In block 226, compression may be detected in each main landing gear strut. The strut compression path or means of air-ground detection may be defined or characterized as the slow path or slow on ground indication or detection means because flight controls, such as speed brakes or the like, may be deployed at a later time upon aircraft touchdown relative to the fast on ground or truck untilt detection path or means.

In block 228, any bounce of the aircraft in landing or takeoff may be compensated by debouncing the strut compression signal or indication. In block 230, any invalid strut compression signals or failed or faulty strut compression sensors from each main landing gear may be detected or determined.

In block 232, the slow on ground path or strut compression detection means may be invalidated, inactivated or inhibited in response to all strut compression signals being invalid or sensors on all landing gear failing or being faulty, or in another embodiment of the present invention, a predetermined number of signals being invalid or sensors faulty. A slow on ground invalid true signal may be sent to the FCS or the like to indicate that the slow on ground or strut compression detection path is invalid and inhibited or not being used with respect to air-ground detection for automatic deployment of flight controls, such as speed brakes or the like.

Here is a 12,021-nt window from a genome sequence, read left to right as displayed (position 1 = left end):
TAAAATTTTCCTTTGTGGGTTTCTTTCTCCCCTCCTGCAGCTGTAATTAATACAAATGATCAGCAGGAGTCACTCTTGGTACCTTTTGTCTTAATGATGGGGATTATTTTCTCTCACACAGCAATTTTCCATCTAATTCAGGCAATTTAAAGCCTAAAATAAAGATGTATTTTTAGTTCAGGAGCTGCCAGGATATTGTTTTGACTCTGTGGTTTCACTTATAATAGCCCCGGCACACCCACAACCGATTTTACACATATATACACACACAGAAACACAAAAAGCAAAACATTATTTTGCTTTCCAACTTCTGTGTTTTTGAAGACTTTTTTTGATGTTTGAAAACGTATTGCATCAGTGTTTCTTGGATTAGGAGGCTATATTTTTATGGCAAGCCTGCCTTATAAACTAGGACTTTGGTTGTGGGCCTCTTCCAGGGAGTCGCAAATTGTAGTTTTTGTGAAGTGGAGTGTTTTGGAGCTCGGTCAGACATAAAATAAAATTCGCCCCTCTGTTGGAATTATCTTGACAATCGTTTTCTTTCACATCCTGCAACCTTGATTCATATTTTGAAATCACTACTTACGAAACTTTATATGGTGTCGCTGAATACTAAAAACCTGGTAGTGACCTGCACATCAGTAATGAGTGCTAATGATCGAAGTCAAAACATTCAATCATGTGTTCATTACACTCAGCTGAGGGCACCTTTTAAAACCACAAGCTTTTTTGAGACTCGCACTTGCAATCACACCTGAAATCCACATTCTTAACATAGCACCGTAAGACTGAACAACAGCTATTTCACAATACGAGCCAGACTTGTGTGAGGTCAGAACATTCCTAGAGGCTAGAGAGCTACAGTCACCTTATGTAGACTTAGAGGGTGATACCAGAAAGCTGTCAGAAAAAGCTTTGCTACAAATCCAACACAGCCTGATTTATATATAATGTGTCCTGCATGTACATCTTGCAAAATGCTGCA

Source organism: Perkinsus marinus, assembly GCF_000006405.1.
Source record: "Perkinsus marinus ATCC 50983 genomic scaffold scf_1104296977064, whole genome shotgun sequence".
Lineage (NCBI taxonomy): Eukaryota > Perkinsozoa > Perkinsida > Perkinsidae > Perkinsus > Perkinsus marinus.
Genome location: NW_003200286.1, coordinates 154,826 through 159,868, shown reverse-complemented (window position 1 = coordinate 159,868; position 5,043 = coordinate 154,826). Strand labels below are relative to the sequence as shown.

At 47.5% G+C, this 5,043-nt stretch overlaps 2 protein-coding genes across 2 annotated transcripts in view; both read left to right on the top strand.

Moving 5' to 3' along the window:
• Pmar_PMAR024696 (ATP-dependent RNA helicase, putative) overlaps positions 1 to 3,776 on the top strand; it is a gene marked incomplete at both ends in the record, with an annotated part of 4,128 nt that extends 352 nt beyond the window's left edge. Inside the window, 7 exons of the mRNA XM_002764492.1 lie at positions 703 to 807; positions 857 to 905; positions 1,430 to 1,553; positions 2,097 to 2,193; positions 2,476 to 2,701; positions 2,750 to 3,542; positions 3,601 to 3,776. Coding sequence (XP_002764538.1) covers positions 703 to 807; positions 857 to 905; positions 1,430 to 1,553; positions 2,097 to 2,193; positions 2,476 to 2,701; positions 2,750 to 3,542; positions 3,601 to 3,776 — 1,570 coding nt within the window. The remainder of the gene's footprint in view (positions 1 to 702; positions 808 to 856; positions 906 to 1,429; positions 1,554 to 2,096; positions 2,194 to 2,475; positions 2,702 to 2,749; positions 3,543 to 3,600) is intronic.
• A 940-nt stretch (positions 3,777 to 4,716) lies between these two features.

In block 234, the air-ground detection system or at least on ground detection portion of the system including both truck untilt and strut compression paths or means may be invalidated, inactivated or not used in response to an invalid fast on ground (truck tilt) detection path or means and an invalid slow on ground (strut compression) detection path or means. An on ground system invalid true signal may be sent to the FCS to inhibit or inactivate use of the air-ground detection system for automatic deployment of flight controls. An alert may be sent to the flight crew advising that such system is invalid or inoperative and that manual operation may be necessary or other measures are to be taken.

If the slow on ground system is not invalid in block 232, in block 236, slow on ground may be sensed or detected in response to strut compression for both main landing gear. A sensed slow one side on ground signal may be generated in response to sensing either the right or left main landing gear strut being compressed. The strut compression detection may be debounced or corrected for any aircraft bounce associated with landing or takeoff. A sensed slow on ground true signal or sensed slow one side on ground true signal may be sent to the FCS for any automatic operation of flight controls or other systems.